The decimal_to_floating() functions convert the decimal record at *pd into a floating-point value at *px, observing the modes
specified in *pm and setting exceptions in *ps. If there are no IEEE exceptions, *ps will
pd->sign and pd->fpclass are always taken into account. pd->exponent, pd->ds and pd->ndigits are used when pd->fpclass is fp_normal or fp_subnormal. In these cases pd->ds
must contain one or more ascii digits followed by a NULL and pd->ndigits is assumed to be the length of the string pd->ds.
Notice that for efficiency reasons, the assumption that pd->ndigits == strlen(pd->ds) is NEVER verified.
On output, *px is set to a correctly rounded approximation to
Thus if pd->exponent == -2 and pd->ds == "1234", *px will get 12.34 rounded to storage precision. pd->ds cannot have more than DECIMAL_STRING_LENGTH-1 significant digits because one character is used to terminate the string with a NULL. If pd->more != 0 on input then additional nonzero digits follow those in pd->ds; fp_inexact is set accordingly on output in *ps.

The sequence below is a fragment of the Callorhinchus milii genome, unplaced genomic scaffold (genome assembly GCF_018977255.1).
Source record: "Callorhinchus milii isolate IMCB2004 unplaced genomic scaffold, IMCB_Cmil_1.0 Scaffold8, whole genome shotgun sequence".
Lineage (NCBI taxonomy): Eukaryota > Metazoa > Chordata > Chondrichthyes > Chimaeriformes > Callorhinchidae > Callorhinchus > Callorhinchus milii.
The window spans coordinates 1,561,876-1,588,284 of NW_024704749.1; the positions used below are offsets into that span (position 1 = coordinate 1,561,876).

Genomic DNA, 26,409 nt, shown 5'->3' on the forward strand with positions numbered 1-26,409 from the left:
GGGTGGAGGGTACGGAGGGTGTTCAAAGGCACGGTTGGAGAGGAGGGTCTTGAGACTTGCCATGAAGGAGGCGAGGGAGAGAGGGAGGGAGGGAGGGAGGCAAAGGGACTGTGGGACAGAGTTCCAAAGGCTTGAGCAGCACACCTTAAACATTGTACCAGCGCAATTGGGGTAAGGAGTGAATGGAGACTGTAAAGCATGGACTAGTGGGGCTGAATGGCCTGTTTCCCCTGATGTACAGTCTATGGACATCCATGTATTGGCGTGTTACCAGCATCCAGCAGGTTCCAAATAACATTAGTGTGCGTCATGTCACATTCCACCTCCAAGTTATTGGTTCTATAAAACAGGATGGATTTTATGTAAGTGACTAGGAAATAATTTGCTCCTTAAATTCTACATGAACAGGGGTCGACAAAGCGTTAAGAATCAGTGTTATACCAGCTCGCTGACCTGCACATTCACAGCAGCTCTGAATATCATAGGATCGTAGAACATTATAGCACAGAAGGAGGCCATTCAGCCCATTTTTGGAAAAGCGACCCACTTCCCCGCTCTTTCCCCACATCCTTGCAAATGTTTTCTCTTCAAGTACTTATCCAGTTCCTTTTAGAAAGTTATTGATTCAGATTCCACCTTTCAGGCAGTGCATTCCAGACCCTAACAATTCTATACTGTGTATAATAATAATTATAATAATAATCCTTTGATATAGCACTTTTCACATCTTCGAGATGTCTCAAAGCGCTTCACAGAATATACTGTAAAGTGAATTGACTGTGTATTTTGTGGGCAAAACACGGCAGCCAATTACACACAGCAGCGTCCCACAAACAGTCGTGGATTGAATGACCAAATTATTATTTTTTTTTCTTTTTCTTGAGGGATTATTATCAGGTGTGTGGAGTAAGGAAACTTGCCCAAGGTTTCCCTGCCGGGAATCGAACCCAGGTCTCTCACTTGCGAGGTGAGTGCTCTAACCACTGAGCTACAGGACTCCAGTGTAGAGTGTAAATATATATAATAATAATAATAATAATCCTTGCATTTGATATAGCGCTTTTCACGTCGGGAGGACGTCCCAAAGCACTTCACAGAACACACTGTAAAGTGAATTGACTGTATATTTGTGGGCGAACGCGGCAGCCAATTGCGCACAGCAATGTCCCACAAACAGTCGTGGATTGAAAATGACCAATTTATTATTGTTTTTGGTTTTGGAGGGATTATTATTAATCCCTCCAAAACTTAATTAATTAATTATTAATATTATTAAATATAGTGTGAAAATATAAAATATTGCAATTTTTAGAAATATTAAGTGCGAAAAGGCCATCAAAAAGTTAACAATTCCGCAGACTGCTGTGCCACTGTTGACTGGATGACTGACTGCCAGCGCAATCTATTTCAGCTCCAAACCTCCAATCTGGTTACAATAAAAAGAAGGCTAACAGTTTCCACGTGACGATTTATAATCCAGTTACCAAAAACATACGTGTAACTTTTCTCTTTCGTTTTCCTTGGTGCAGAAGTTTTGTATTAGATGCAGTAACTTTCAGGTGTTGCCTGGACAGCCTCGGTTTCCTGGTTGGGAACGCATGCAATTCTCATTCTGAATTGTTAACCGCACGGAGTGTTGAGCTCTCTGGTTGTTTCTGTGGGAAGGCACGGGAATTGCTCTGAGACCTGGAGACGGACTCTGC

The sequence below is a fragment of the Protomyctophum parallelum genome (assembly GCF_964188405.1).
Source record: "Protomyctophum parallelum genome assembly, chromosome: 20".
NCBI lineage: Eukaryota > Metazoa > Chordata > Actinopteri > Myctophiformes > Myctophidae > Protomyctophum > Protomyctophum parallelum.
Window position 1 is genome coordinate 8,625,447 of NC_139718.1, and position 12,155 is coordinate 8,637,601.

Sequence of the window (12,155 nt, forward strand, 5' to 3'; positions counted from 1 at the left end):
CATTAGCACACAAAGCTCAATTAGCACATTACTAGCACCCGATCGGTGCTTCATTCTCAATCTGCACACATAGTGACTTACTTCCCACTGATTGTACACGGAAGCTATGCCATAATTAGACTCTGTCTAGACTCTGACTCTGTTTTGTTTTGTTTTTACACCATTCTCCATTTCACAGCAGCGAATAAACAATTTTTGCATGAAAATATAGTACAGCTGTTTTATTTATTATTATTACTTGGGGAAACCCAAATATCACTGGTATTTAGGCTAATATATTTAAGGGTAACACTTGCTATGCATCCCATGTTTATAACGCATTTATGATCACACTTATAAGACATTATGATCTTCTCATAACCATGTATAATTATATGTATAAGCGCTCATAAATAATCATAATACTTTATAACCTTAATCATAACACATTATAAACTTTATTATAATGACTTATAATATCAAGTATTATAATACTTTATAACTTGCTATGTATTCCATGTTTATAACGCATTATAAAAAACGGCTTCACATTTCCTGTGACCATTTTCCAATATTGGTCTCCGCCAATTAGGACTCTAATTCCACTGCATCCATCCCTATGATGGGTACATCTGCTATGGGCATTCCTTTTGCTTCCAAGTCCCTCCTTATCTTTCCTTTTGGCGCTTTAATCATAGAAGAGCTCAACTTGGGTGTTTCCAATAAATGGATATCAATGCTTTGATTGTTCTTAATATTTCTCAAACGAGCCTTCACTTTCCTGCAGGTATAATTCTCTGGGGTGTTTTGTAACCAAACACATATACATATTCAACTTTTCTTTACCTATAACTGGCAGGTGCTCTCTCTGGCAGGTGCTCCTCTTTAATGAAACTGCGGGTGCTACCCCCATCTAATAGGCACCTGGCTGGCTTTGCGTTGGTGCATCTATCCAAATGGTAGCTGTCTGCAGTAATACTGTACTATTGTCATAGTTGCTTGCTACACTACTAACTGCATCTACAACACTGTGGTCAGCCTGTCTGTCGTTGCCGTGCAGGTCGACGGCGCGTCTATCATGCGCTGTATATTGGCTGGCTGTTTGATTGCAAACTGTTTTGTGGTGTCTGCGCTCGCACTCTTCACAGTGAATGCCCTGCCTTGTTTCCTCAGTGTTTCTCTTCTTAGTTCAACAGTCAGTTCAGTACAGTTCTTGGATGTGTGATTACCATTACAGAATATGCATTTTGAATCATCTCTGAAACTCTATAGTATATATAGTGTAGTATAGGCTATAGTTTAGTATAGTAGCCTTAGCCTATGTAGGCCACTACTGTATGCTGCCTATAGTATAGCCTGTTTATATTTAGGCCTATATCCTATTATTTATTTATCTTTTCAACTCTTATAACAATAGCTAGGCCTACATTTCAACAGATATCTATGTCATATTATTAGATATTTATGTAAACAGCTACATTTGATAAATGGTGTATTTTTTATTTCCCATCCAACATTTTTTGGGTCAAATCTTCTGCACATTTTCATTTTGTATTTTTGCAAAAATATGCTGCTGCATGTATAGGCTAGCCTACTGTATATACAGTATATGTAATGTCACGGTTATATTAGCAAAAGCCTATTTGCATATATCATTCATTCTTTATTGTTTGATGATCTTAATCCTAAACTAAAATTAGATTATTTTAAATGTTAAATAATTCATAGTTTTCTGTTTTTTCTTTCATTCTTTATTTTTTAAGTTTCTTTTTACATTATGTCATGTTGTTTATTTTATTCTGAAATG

*px is correctly rounded according to the IEEE rounding modes in pm->rd. *ps is set
to contain fp_inexact, fp_underflow, or fp_overflow if any of these arise.
pm->df and pm->ndigits are not used.
strtod(3C), scanf(3C), fscanf(3C), and sscanf(3C) all use decimal_to_double().